Get Rich Slowly started as a place for J.D. to write about money. Over the past five years, it’s grown beyond that. It’s now a multi-author blog. This week, each of the authors will share a brief bio to give readers a little background. Enjoy!

Donna FreedmanI was raised with relatively little information about finances. Here’s the attitude I saw modeled all around me: Work hard, live frugally, pay the bills and if there’s any left over then bank it. Bank, not invest. Most of my life I held the attitude of “just try to balance the books.” I never thought “How can I make more money?” or “How can I ensure my financial security?”

I knew how to make money stretch, but I didn’t know how to make it grow. Yet this skill came in pretty handy several times in my life:

  • At age 16, when I started running the house on a shoestring (my parents split up and I lived with my dad and brother)
  • At age 20, when I was a single mom in Philly
  • In my late 40s, when I filed for divorce and went back to school (more about that in my GRS Reader Story)

Frugality completely changed the course of my life in 2007. That’s when I started writing for MSN Money — first as a freelancer, then as one of the founding writers of the Smart Spending blog and eventually as the Living With Less personal-finance columnist.

Frugality informs but does not define my personal website, Surviving and Thriving. Since May 2010 I’ve operated this page as a kind of playground for words. I write what I hope are useful and substantive pieces, but I also have done essays about my personal encounters with Dr. Demento, Sarah Palin, and the man who invented “Xena, Warrior Princess.”

Like I said: playground.

These days, my goal is to save where I can so I can spend where I want. Mostly that’s financial help for family members (and some complete strangers) and travel (by the end of 2010 I will have made eight trips).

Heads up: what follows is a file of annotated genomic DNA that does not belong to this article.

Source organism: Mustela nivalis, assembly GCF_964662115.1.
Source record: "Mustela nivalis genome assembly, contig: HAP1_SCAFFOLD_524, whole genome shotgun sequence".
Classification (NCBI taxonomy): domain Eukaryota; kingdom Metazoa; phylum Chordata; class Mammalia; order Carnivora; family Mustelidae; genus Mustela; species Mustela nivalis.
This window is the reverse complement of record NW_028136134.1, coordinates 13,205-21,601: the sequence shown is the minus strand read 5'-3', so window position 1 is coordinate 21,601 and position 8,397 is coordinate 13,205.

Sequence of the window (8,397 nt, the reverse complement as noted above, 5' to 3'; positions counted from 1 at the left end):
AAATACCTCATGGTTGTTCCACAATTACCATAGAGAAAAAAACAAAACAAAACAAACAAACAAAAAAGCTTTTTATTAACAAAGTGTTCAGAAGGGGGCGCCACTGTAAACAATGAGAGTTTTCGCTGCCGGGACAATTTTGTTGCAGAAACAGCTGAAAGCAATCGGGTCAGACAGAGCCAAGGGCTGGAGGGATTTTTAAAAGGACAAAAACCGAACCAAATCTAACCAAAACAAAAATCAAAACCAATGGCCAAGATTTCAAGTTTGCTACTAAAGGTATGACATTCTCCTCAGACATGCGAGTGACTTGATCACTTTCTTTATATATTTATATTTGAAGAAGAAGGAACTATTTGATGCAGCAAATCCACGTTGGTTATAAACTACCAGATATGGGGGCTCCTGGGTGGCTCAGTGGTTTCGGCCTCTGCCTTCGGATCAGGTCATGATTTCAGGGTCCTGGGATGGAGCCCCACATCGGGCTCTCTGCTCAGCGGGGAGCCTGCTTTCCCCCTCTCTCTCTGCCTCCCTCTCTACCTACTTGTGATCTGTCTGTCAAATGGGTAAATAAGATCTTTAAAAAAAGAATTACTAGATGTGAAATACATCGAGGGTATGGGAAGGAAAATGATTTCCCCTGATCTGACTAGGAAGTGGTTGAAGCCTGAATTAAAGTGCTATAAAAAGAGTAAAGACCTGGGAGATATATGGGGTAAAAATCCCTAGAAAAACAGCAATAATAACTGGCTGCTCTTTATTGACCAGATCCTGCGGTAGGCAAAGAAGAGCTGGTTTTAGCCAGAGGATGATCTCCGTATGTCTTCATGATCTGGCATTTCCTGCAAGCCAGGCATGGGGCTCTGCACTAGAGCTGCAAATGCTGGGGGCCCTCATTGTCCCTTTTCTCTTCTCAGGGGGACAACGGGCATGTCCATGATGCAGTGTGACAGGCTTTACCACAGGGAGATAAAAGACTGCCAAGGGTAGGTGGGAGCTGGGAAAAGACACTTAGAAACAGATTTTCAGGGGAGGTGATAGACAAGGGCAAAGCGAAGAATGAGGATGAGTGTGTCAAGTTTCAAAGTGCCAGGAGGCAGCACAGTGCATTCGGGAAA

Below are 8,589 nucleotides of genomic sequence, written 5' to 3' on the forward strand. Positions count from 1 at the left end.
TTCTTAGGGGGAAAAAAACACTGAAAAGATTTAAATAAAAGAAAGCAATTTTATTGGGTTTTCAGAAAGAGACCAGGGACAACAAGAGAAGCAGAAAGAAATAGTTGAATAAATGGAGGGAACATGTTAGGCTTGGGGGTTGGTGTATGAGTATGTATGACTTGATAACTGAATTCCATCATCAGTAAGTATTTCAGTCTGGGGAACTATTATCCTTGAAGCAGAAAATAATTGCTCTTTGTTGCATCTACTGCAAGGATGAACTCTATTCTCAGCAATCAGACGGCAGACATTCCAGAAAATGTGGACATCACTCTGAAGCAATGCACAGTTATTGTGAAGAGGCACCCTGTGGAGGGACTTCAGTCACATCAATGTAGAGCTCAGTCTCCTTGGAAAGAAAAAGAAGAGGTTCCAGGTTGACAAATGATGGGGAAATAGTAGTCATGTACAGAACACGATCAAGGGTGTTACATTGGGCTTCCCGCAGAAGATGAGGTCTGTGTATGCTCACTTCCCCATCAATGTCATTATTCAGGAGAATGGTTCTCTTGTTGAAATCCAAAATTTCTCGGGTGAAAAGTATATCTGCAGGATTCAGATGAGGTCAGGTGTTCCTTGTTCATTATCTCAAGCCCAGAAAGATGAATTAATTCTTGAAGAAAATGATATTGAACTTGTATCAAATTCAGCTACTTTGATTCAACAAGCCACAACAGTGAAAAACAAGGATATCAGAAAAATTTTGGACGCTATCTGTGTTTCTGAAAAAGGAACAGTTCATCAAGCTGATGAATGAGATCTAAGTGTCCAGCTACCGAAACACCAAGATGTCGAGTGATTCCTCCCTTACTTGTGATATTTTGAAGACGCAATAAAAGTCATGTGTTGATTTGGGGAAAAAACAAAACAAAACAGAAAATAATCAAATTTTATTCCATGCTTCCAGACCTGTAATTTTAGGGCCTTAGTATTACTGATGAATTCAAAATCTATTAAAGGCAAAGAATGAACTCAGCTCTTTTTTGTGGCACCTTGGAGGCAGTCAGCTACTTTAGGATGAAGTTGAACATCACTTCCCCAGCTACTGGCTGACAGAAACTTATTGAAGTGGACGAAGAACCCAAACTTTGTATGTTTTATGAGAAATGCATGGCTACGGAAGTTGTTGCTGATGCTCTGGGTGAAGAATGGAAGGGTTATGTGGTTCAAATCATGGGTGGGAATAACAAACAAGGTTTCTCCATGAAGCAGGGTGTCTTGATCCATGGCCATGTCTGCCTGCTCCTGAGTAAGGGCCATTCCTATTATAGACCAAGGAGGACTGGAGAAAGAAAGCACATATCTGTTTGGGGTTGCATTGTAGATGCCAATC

I recently turned 53 and have to say that I have never been happier. My life has been a pretty interesting ride — and it ain’t over yet. Here are a few more random personal facts:

  • I learned to read when I was either three or four. (No one taught me. Apparently I just watched my sisters and figured it out on my own.)
  • I own a scrub-board, and I know how to use it. (For laundry, not for music.)
  • Some of my previous jobs: tomato-picker, glass-factory worker, babysitter, doughnut seller, housecleaner, typesetter, newspaper journalist.
  • While living in Alaska I drove a city bus in a “Roadeo” and a dogsled in a media mushing competition.
  • In the same night, I held hands with both the Rev. Jesse Jackson and his son, Illinois state Sen. Jesse Jackson Jr.
  • I make pumpkin pie from scratch.
  • My degree, begun in 1976 and finished in 2009, is in “the Comparative History of Ideas” – a major peculiar to the University of Washington (it was as close as I could get to majoring in Interesting Stuff)
  • I can change a fill valve in a toilet.
  • I was once on “Jeopardy!”

Finally, here a few links to pieces that might give you an idea of just how big a playground I find words to be:

I’m looking forward to checking out the Get Rich Slowly playground. J.D. has already let me use the word “poo” in a post that also referenced opera, Picasso, and the visual arts. This bodes well. It also suggests that J.D. was never a recess monitor.

J.D.’s note: I’ve admired Donna’s writing ever since I read her original piece about surviving (and thriving) on $12,000 a year in 2007. I think she’s hilarious, and I’m glad to have her aboard at GRS. Some of her past articles here include Why I Fought to Save $3 (and Why You Should Too) and Unemployed? Underemployed? Here’s How to Get Help.

GRS is committed to helping our readers save and achieve their financial goals. Savings interest rates may be low, but that is all the more reason to shop for the best rate. Find the highest savings interest rates and CD rates from Synchrony Bank, Ally Bank, GE Capital Bank, and more.